People, Sports
on February 4, 2007
Photos by Ronald C. Modra At Dodgertown, the spring-training home of the Los Angeles Dodgers, fans can watch baseball games from seats that put them close to the action and their favorite players.

It’s a hot, sunny March day at Holman Stadium in Vero Beach, Fla. (pop. 20,362), better known this time every year as the spring-training home of the Los Angeles Dodgers. The blue sky is dotted with white puffy clouds and a light breeze blows through the palm trees just beyond the outfield fence.

In other words, it’s a perfect day for a baseball game—and at one of the most perfect places to see a baseball game. Holman Stadium is the centerpiece of “Dodgertown,” a sprawling, 450-acre training camp complex that blossoms every spring as fans arrive from across America. Here, they can cheer the Dodgers in a setting far more intimate and inexpensive than the giant stadiums that major league teams call home during regular season.

Out in center field, near the tiny, decidedly low-tech scoreboard, a cluster of Dodgers in crisp white uniforms and bright blue caps warm up. Several players lazily toss the ball while a few others sit on the grass and stretch. In the stands, fans gingerly make their way to their seats as they balance jumbo cups of freshly squeezed lemonade, miniature Dodger-blue batting helmets filled with soft-serve ice cream and paper plates holding foot-long “Dodger dogs.”

“Kenny! We love you!” shout two teenage girls in matching pink tops as centerfielder Kenny Lofton jogs past.

An 11-year-old boy elbows his way to the front and thrusts a ball and marker toward players just a few feet away.

“Mr. Drew! Mr. Garciaparra! Will you sign, please? Mr. Alomar!”

Catcher Sandy Alomar Jr. (who finished out last year with the Chicago White Sox) stops to sign about a dozen balls and programs, then smiles and waves to the crowd. “Sorry guys, I’ve got to go!” Although he is a veteran player, last year was Alomar’s first spring training at Dodgertown. “When I first got here, I asked, ‘Where are the dugouts?” he says with a laugh. “I figured the place was under construction.”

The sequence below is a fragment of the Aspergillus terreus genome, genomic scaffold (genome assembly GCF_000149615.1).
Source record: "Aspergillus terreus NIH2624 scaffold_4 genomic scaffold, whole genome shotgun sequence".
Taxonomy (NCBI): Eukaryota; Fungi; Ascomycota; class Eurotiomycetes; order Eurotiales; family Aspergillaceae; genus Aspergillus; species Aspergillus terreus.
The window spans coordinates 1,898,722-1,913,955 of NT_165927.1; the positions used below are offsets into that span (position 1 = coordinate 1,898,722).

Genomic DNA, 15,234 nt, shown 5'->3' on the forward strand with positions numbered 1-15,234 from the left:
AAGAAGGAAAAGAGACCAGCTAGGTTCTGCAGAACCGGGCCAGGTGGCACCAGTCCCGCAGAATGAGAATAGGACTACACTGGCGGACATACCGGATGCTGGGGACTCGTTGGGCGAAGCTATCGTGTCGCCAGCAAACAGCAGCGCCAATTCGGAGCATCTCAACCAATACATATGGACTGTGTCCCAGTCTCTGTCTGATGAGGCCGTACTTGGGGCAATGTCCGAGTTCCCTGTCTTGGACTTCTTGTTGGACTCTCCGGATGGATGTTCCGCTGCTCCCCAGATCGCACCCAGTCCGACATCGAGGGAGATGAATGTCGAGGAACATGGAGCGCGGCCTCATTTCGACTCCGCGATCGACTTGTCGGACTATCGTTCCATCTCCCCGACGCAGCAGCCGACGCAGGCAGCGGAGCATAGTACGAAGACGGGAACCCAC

Indeed, the lack of dugouts—player benches are just over an arm’s length from the fans in the stands—is one of the attributes that makes Dodgertown such a great place for fans.

“It’s definitely the best place to watch a game,” says longtime Sports Illustrated photographer Johnny Iacono, who has ventured to Dodgertown dozens of times during the last 30 years. “You get closer to the players than you can at any other stadium. And it still has that old-time feel.”

Preseason training
By establishing Dodgertown in 1948, the then-Brooklyn Dodgers effectively created modern spring training. Although major league baseball teams long had traveled to warm climates to prepare for the regular season (the Washington Capitals came to Jacksonville, Fla., way back in 1888), they didn’t have their own stadiums or play each other in organized games in the early years. Today, all major league baseball teams operate their own spring training camps in either Florida or Arizona every February and play preseason games throughout the month of March.

In the late 1940s, Dodgers executives, led by owner Branch Rickey, decided their team needed a permanent facility to train for the season and to school their minor league players year-round. Rickey, who signed Jackie Robinson, the league’s first black player, also had grown tired of local hotels and restaurants discriminating against black players.

So the Dodgers converted an abandoned World War II naval base in Vero Beach into a self-contained, year-round complex with a hotel, pool, championship golf course, conference center, 70 acres of citrus groves, a residential development and several practice fields.